First Peoples Child & Family Review

First Peoples Child & Family Review aims to highlight the issues and specificities relating to the themes of childhood, family, and community within First Nations, Métis, and Inuit communities, as well as Indigenous peoples throughout the world. In accordance with its values, the journal encourages the participation of children in both its activities and the research projects it publishes.

De La Sablonnière-Griffin, Mireille, et al. “A Longitudinal Study to Better Understand Child Protection Intervention for First Nations Children.” First Peoples Child & Family Review, volume 18, number 1, 2023, p. 97–120.

Written by a consortium of researchers across four Quebec universities, “A Longitudinal Study to Better Understand Child Protection Intervention for First Nations Children” draws attention to the treatment of First Nations children within child protection services. You can read the article by clicking on this link.

Journal of Aboriginal Economic Development

In Canada, the study of the economic development of Indigenous communities has been supported for more than twenty years by the Journal of Aboriginal Economic Development (JAED), which flipped to open access this year. Versatile by nature, the JAED edits just as many theoretical articles as interviews or poetic texts.

Coates, Ken et Greg Finnegan. « Where Exactly Are All the First Nation Businesses? Interpreting the First Nation Business Environment in the Yukon, 2008-2021. » Journal of Aboriginal Economic Development, volume 14, number 1, p. 36-73.

The article “« Where Exactly Are All the First Nation Businesses? » Interpreting the First Nation Business Environment in the Yukon, 2008-2021” compiles the results of a study conducted by history professors Kenneth Coates and Greg Finnegan on the under-representation of First Nations business people in Yukon’s growing economy. To learn more about their approach, and to discover how it is possible to further support Indigenous entrepreneurs, go to this page, where the article will soon be accessible.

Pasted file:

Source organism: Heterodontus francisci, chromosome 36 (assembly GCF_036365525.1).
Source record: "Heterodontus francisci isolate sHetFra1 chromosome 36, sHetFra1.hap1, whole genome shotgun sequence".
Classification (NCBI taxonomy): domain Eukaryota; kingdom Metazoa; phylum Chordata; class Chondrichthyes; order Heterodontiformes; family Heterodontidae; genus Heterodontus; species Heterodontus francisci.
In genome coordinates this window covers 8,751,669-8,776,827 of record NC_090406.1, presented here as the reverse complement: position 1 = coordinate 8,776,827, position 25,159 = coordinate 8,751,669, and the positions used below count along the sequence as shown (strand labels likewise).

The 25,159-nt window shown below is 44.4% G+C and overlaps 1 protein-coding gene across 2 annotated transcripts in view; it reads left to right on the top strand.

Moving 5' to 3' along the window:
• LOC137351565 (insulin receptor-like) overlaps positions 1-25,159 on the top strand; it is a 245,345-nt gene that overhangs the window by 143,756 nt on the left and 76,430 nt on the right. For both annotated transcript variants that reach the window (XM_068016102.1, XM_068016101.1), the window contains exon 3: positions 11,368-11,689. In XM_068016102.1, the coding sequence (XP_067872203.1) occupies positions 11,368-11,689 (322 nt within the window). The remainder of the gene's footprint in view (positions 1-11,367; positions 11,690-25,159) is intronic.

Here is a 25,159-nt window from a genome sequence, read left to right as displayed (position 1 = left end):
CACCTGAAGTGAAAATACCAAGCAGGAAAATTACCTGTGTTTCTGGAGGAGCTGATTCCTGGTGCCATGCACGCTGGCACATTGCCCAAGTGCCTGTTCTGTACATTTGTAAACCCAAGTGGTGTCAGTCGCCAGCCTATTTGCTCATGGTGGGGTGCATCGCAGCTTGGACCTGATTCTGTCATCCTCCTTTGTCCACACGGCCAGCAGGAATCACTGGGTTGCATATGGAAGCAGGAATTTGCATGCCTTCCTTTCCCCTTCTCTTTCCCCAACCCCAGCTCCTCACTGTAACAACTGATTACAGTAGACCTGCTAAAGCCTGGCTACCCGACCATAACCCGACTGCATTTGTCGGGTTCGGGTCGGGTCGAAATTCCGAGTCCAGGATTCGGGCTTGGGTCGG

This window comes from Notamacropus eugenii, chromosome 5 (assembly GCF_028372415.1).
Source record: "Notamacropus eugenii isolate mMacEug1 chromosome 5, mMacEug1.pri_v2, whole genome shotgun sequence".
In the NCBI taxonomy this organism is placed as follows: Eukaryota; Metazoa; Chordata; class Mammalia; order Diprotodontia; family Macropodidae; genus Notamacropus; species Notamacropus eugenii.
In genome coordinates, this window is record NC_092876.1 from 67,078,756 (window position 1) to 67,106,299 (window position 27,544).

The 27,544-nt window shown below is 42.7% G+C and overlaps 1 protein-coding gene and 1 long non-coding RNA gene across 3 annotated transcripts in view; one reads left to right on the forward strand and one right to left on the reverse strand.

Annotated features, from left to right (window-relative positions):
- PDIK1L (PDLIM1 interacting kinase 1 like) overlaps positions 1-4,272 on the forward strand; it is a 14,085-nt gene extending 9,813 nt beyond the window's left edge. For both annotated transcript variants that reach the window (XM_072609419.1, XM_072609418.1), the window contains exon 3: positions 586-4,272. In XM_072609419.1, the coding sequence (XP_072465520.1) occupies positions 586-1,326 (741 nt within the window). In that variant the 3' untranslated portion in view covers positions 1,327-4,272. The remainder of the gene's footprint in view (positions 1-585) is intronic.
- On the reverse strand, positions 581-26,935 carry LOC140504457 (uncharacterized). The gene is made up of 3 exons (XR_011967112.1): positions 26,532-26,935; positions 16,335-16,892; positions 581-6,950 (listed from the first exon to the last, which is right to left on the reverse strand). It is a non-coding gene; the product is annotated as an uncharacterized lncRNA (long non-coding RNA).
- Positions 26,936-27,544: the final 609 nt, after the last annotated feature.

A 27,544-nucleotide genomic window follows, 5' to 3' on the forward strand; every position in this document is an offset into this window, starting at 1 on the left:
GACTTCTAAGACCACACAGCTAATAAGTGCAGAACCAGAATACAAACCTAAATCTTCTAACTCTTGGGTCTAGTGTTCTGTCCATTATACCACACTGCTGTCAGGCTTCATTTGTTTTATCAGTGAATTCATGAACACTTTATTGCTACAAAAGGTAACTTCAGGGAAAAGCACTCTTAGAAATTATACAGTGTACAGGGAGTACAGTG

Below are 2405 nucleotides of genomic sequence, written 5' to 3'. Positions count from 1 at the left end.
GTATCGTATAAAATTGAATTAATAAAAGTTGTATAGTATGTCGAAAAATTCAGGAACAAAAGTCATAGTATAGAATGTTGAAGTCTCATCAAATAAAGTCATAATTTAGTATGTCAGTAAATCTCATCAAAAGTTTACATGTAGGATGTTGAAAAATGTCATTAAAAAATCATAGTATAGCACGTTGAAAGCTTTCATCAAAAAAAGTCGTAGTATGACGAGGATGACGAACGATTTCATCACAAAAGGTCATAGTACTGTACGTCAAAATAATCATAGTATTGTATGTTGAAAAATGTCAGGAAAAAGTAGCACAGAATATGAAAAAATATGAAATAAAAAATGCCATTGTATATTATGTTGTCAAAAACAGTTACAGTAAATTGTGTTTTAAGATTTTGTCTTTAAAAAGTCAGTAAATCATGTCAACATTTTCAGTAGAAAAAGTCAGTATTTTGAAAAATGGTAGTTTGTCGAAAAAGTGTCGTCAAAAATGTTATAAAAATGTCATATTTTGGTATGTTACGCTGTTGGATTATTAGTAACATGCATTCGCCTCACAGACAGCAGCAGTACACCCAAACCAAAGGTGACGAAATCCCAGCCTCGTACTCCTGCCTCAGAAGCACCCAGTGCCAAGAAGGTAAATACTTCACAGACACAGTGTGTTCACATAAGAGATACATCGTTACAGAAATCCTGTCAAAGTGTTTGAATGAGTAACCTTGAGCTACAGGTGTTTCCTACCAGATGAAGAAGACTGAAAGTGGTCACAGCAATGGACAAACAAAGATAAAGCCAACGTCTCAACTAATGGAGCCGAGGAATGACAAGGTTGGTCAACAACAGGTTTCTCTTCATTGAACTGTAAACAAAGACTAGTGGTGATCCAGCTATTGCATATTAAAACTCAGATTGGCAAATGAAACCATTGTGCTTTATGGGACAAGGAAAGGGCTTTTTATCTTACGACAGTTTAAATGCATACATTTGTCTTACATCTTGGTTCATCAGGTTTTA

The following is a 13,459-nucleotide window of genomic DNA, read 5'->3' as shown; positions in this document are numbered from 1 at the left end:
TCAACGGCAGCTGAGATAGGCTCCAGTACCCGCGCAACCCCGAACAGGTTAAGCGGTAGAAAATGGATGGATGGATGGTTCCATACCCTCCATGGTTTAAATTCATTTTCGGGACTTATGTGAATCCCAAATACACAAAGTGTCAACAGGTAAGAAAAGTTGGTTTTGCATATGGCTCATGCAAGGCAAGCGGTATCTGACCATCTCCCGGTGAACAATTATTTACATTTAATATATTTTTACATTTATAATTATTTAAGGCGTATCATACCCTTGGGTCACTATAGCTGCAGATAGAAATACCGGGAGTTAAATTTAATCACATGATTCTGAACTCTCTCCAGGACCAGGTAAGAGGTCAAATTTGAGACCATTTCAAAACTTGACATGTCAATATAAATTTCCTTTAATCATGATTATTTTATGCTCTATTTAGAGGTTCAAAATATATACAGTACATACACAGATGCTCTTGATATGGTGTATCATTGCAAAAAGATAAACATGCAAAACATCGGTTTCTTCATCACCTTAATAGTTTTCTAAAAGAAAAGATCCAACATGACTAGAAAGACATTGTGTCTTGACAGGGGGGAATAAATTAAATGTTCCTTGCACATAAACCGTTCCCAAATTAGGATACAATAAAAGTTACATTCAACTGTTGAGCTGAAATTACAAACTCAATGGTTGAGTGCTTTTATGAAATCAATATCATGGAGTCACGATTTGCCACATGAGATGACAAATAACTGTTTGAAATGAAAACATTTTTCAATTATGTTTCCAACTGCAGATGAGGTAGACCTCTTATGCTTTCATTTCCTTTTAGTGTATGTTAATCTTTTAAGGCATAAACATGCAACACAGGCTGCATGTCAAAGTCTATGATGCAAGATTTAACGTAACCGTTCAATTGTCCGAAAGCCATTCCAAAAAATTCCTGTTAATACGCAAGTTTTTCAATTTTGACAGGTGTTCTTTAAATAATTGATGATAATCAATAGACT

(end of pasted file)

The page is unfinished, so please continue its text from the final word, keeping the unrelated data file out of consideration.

International Indigenous Policy Journal

Led by an international editorial committee, the International Indigenous Policy Journal (IIPJ) promotes work studying policies that affect different Indigenous communities around the world. In addition to encouraging research carried out in collaboration with First Nations, the articles IIPJ publishes aim to promote evidence-based policymaking in addition to bringing researchers and policy-makers into dialogue with their communities.

Findlay, Leanne, et al. “Child care participation among Indigenous children in Canada.” The International Indigenous Policy Journal, volume 14, number 3, 2023, p. 1–26.

Resulting from the work of a group of researchers at Statistics Canada, “Child Care Participation Among Indigenous Children in Canada” was written as a response to the Canadian Government’s publication of the Indigenous Early Learning and Child Care Framework, attempting to make the program’s research more precise by analyzing the involvement in Canadian child care programs of First Nation peoples living outside reserves, as well as Métis and Inuit people, before and during the pandemic. Read it here, in open access.